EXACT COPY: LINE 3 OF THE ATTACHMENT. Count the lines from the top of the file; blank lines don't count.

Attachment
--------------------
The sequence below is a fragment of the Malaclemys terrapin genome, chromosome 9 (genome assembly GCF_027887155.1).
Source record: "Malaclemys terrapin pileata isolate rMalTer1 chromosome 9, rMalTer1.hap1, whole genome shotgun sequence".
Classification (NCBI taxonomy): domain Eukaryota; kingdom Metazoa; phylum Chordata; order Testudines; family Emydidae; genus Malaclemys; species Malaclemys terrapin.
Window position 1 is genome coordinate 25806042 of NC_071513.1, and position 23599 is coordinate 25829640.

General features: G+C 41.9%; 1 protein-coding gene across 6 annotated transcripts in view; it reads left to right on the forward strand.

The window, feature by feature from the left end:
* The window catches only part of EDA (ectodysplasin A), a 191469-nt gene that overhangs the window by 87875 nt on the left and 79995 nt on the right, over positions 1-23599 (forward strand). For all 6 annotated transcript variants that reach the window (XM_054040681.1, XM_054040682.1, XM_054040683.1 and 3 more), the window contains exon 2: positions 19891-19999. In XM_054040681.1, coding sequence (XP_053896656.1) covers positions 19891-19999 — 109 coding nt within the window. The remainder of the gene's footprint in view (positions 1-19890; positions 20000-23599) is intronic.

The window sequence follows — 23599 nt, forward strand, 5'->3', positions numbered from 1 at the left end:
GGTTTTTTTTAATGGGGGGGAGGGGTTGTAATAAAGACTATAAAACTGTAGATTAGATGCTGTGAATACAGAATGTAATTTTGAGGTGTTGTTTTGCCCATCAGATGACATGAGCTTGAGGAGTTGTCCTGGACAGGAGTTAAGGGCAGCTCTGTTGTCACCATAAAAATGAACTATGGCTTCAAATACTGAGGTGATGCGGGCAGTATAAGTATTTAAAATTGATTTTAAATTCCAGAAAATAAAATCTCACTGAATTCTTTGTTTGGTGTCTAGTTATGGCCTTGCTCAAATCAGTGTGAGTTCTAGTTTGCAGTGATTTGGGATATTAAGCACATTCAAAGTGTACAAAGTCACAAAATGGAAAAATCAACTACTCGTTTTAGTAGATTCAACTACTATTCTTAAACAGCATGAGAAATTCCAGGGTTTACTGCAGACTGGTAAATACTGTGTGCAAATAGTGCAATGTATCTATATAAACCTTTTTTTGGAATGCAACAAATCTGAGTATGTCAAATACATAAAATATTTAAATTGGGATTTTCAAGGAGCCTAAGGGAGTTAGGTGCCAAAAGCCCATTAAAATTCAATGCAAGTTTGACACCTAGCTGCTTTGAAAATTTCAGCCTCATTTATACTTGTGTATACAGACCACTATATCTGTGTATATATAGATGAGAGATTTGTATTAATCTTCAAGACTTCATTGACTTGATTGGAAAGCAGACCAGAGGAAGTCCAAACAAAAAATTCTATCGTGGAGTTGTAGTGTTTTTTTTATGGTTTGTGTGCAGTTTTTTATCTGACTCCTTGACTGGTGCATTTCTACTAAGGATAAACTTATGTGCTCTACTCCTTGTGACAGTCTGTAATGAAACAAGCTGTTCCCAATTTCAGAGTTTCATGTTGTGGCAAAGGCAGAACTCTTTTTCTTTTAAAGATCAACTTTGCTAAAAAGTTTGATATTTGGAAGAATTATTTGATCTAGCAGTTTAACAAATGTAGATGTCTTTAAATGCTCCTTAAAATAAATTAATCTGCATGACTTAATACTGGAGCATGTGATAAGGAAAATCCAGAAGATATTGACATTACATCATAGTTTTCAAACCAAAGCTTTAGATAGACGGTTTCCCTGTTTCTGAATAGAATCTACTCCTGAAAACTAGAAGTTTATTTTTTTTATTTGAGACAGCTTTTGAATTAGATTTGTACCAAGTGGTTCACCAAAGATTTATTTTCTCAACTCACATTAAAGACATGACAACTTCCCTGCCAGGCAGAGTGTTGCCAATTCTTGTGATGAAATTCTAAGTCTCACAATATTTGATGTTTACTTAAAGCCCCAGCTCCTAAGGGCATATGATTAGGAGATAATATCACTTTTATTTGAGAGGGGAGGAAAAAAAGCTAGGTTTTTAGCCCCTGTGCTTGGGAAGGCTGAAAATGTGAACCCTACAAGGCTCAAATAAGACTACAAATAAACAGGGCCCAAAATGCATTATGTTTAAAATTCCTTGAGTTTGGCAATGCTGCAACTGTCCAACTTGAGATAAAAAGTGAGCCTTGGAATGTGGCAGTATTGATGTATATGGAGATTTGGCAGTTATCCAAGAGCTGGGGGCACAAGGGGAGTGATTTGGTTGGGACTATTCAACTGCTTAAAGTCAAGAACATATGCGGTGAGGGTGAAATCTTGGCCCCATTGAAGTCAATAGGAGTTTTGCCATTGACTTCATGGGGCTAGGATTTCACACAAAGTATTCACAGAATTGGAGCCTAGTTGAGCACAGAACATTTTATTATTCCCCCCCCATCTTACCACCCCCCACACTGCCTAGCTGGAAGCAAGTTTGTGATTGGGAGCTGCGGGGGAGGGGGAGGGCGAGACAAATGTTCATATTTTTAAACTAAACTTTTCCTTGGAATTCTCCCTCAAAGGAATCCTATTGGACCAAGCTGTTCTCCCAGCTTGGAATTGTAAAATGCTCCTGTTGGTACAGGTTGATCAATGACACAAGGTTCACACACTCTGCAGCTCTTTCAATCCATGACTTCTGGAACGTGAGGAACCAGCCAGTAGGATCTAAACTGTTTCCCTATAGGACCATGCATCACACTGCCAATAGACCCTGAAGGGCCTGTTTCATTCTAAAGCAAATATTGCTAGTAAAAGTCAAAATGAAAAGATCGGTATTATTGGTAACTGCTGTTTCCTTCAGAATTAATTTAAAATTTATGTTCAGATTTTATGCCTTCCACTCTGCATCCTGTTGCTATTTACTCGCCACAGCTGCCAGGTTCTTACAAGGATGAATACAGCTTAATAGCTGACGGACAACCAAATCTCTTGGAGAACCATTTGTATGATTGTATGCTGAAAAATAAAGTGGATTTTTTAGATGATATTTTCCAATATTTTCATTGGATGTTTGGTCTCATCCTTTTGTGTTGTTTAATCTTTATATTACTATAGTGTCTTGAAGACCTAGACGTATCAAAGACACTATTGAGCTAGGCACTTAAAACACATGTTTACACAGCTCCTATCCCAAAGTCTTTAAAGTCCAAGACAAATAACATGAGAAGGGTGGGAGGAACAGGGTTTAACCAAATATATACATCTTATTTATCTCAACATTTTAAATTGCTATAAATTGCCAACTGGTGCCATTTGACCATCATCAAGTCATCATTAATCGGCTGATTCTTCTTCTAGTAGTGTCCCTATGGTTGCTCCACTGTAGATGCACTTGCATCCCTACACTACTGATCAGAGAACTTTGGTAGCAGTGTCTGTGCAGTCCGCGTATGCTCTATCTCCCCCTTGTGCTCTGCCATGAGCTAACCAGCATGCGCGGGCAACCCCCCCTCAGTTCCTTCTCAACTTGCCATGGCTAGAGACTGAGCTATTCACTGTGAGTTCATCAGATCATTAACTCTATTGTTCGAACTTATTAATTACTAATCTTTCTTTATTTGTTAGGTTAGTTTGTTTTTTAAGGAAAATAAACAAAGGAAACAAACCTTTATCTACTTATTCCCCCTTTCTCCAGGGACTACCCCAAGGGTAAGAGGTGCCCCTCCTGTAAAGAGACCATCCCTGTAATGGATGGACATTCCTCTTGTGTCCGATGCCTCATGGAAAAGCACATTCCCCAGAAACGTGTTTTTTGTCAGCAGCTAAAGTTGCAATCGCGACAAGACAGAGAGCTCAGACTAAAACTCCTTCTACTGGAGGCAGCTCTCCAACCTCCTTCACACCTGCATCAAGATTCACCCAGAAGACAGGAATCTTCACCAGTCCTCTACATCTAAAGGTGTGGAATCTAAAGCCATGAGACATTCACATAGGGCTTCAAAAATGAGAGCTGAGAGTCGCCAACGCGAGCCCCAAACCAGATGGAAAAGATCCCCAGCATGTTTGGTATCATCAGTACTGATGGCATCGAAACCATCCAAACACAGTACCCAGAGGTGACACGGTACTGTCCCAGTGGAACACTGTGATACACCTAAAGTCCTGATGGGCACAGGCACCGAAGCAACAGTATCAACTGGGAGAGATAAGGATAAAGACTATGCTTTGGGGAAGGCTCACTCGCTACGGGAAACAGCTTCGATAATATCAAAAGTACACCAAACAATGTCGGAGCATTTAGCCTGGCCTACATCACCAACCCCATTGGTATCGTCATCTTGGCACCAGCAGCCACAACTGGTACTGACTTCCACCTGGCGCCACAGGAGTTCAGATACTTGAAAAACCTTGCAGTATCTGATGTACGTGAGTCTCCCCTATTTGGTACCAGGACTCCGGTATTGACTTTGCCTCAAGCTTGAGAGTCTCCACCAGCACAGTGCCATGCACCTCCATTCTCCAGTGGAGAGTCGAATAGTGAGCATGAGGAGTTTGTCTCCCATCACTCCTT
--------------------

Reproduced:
Classification (NCBI taxonomy): domain Eukaryota; kingdom Metazoa; phylum Chordata; order Testudines; family Emydidae; genus Malaclemys; species Malaclemys terrapin.